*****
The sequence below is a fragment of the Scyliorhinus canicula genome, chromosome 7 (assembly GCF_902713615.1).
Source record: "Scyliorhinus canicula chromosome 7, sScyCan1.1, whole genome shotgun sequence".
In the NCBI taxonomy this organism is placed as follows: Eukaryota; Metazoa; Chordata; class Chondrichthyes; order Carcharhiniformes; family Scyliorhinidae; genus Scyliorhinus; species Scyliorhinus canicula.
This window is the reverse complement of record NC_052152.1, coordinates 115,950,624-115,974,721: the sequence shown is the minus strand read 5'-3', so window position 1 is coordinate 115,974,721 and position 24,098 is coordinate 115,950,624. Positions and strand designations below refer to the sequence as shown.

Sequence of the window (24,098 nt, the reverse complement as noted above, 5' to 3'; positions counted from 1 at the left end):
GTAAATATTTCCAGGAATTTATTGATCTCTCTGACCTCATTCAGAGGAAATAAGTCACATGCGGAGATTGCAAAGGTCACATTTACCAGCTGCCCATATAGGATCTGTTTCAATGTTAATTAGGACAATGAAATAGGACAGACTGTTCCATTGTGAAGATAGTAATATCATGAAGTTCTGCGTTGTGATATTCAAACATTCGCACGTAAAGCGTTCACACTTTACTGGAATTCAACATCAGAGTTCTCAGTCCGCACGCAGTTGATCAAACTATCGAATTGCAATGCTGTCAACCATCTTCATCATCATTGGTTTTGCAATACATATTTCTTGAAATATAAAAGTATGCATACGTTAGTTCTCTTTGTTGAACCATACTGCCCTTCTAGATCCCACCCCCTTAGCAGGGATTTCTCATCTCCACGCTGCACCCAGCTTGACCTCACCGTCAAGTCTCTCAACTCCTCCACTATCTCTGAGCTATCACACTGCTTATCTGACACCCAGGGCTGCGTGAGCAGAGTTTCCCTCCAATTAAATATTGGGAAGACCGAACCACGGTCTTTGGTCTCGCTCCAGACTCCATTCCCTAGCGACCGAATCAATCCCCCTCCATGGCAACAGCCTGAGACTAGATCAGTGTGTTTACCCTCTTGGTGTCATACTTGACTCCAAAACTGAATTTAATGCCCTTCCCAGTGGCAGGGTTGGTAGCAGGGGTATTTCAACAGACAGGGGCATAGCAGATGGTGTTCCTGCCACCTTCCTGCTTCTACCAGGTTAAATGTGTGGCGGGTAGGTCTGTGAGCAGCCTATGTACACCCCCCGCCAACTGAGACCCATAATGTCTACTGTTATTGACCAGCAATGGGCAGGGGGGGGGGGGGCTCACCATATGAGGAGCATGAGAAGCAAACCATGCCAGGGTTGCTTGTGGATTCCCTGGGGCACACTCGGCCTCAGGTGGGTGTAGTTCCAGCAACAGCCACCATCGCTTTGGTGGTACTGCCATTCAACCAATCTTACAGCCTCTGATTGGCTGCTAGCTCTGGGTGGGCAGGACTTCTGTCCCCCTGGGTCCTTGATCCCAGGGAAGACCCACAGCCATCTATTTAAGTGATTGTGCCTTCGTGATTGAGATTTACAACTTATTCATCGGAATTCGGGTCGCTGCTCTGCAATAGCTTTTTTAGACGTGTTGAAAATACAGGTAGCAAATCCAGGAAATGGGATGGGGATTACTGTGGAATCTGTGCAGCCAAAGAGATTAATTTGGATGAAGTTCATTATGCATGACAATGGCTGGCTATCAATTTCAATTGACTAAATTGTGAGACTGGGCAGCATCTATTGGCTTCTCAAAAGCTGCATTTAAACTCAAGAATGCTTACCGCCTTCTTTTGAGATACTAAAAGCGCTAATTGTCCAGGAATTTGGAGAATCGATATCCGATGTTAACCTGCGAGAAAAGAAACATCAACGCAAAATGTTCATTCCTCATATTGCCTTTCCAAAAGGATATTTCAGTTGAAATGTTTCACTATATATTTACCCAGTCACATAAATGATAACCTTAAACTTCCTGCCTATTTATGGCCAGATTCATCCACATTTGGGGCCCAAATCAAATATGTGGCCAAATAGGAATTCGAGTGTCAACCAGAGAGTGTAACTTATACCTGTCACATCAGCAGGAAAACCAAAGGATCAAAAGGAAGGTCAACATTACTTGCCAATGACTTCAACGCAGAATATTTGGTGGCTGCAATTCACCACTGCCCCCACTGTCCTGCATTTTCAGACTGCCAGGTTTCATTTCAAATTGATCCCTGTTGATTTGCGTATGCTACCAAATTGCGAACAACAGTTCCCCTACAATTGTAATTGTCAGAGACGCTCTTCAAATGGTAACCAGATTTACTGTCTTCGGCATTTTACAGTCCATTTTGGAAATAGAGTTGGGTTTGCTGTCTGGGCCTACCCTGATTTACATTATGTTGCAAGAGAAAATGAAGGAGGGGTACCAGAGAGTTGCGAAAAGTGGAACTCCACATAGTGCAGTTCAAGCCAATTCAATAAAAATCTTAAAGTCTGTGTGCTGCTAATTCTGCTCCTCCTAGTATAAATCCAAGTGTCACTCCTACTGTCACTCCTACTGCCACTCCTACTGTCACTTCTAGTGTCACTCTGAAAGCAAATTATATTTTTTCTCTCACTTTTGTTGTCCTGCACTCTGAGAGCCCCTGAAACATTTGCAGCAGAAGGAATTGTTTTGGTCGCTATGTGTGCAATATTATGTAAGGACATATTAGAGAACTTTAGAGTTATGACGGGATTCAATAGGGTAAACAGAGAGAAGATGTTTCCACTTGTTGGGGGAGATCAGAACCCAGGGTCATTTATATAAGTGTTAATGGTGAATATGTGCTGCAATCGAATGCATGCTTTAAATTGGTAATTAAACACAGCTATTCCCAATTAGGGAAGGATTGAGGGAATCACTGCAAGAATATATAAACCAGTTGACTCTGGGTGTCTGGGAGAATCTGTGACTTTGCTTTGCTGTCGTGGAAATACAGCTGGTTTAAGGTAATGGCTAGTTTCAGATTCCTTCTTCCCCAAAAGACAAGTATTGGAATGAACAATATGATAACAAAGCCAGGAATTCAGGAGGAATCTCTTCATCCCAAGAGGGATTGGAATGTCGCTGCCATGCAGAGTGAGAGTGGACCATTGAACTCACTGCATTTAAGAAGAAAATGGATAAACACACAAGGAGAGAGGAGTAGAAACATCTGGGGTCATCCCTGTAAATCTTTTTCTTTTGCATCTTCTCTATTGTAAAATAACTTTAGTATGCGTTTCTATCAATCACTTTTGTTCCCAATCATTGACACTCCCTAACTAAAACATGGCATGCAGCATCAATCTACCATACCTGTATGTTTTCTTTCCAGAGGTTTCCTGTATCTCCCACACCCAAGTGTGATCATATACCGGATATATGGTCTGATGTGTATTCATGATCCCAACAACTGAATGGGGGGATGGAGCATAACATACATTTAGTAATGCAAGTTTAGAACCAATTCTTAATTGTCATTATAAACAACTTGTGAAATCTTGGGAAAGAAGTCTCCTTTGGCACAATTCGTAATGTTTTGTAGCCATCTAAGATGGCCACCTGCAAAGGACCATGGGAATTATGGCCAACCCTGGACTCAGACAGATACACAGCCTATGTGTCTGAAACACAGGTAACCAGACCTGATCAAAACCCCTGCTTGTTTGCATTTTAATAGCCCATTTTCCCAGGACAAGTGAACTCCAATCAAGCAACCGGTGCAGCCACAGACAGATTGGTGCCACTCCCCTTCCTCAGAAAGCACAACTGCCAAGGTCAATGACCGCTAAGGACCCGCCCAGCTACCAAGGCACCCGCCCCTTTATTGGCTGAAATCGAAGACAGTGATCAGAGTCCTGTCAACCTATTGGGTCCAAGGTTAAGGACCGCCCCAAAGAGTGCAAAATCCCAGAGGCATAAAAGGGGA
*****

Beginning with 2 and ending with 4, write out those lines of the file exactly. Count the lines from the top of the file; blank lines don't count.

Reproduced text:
Source record: "Scyliorhinus canicula chromosome 7, sScyCan1.1, whole genome shotgun sequence".
In the NCBI taxonomy this organism is placed as follows: Eukaryota; Metazoa; Chordata; class Chondrichthyes; order Carcharhiniformes; family Scyliorhinidae; genus Scyliorhinus; species Scyliorhinus canicula.
This window is the reverse complement of record NC_052152.1, coordinates 115,950,624-115,974,721: the sequence shown is the minus strand read 5'-3', so window position 1 is coordinate 115,974,721 and position 24,098 is coordinate 115,950,624. Positions and strand designations below refer to the sequence as shown.